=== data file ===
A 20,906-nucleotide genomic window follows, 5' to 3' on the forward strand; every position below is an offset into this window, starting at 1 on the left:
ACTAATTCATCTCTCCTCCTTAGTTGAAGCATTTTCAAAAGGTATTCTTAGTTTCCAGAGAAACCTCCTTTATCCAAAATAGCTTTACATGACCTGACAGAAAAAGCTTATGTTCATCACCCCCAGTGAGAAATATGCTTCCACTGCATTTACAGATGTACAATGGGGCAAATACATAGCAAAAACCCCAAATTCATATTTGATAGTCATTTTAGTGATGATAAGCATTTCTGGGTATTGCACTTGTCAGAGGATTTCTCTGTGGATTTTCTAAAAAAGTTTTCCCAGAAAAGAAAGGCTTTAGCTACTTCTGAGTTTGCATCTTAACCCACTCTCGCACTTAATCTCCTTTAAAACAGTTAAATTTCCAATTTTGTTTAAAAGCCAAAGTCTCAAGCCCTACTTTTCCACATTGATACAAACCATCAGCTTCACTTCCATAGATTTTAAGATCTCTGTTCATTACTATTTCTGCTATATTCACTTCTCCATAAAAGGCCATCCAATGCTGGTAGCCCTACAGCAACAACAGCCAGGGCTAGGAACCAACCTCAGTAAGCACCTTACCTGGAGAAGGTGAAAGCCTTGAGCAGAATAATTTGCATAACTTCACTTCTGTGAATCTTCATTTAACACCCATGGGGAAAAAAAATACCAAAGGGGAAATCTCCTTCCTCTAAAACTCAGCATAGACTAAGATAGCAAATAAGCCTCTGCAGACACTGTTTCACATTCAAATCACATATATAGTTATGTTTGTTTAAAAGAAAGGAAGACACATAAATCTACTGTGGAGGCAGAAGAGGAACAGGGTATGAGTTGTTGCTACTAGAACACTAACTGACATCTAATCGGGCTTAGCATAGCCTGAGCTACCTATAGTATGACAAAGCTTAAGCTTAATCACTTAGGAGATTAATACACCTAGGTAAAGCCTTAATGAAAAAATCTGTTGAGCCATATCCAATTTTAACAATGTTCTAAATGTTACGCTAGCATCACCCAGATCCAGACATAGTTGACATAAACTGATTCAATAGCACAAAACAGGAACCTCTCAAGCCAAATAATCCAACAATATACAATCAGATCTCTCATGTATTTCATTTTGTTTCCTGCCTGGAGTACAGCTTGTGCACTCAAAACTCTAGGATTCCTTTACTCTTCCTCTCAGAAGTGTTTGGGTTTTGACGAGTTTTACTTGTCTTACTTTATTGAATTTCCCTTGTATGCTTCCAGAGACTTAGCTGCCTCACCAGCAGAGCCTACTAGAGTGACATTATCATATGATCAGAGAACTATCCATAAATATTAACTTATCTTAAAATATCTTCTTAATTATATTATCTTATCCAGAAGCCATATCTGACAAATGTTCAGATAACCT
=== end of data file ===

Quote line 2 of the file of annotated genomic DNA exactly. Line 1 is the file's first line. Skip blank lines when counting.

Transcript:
ACTAATTCATCTCTCCTCCTTAGTTGAAGCATTTTCAAAAGGTATTCTTAGTTTCCAGAGAAACCTCCTTTATCCAAAATAGCTTTACATGACCTGACAGAAAAAGCTTATGTTCATCACCCCCAGTGAGAAATATGCTTCCACTGCATTTACAGATGTACAATGGGGCAAATACATAGCAAAAACCCCAAATTCATATTTGATAGTCATTTTAGTGATGATAAGCATTTCTGGGTATTGCACTTGTCAGAGGATTTCTCTGTGGATTTTCTAAAAAAGTTTTCCCAGAAAAGAAAGGCTTTAGCTACTTCTGAGTTTGCATCTTAACCCACTCTCGCACTTAATCTCCTTTAAAACAGTTAAATTTCCAATTTTGTTTAAAAGCCAAAGTCTCAAGCCCTACTTTTCCACATTGATACAAACCATCAGCTTCACTTCCATAGATTTTAAGATCTCTGTTCATTACTATTTCTGCTATATTCACTTCTCCATAAAAGGCCATCCAATGCTGGTAGCCCTACAGCAACAACAGCCAGGGCTAGGAACCAACCTCAGTAAGCACCTTACCTGGAGAAGGTGAAAGCCTTGAGCAGAATAATTTGCATAACTTCACTTCTGTGAATCTTCATTTAACACCCATGGGGAAAAAAAATACCAAAGGGGAAATCTCCTTCCTCTAAAACTCAGCATAGACTAAGATAGCAAATAAGCCTCTGCAGACACTGTTTCACATTCAAATCACATATATAGTTATGTTTGTTTAAAAGAAAGGAAGACACATAAATCTACTGTGGAGGCAGAAGAGGAACAGGGTATGAGTTGTTGCTACTAGAACACTAACTGACATCTAATCGGGCTTAGCATAGCCTGAGCTACCTATAGTATGACAAAGCTTAAGCTTAATCACTTAGGAGATTAATACACCTAGGTAAAGCCTTAATGAAAAAATCTGTTGAGCCATATCCAATTTTAACAATGTTCTAAATGTTACGCTAGCATCACCCAGATCCAGACATAGTTGACATAAACTGATTCAATAGCACAAAACAGGAACCTCTCAAGCCAAATAATCCAACAATATACAATCAGATCTCTCATGTATTTCATTTTGTTTCCTGCCTGGAGTACAGCTTGTGCACTCAAAACTCTAGGATTCCTTTACTCTTCCTCTCAGAAGTGTTTGGGTTTTGACGAGTTTTACTTGTCTTACTTTATTGAATTTCCCTTGTATGCTTCCAGAGACTTAGCTGCCTCACCAGCAGAGCCTACTAGAGTGACATTATCATATGATCAGAGAACTATCCATAAATATTAACTTATCTTAAAATATCTTCTTAATTATATTATCTTATCCAGAAGCCATATCTGACAAATGTTCAGATAACCT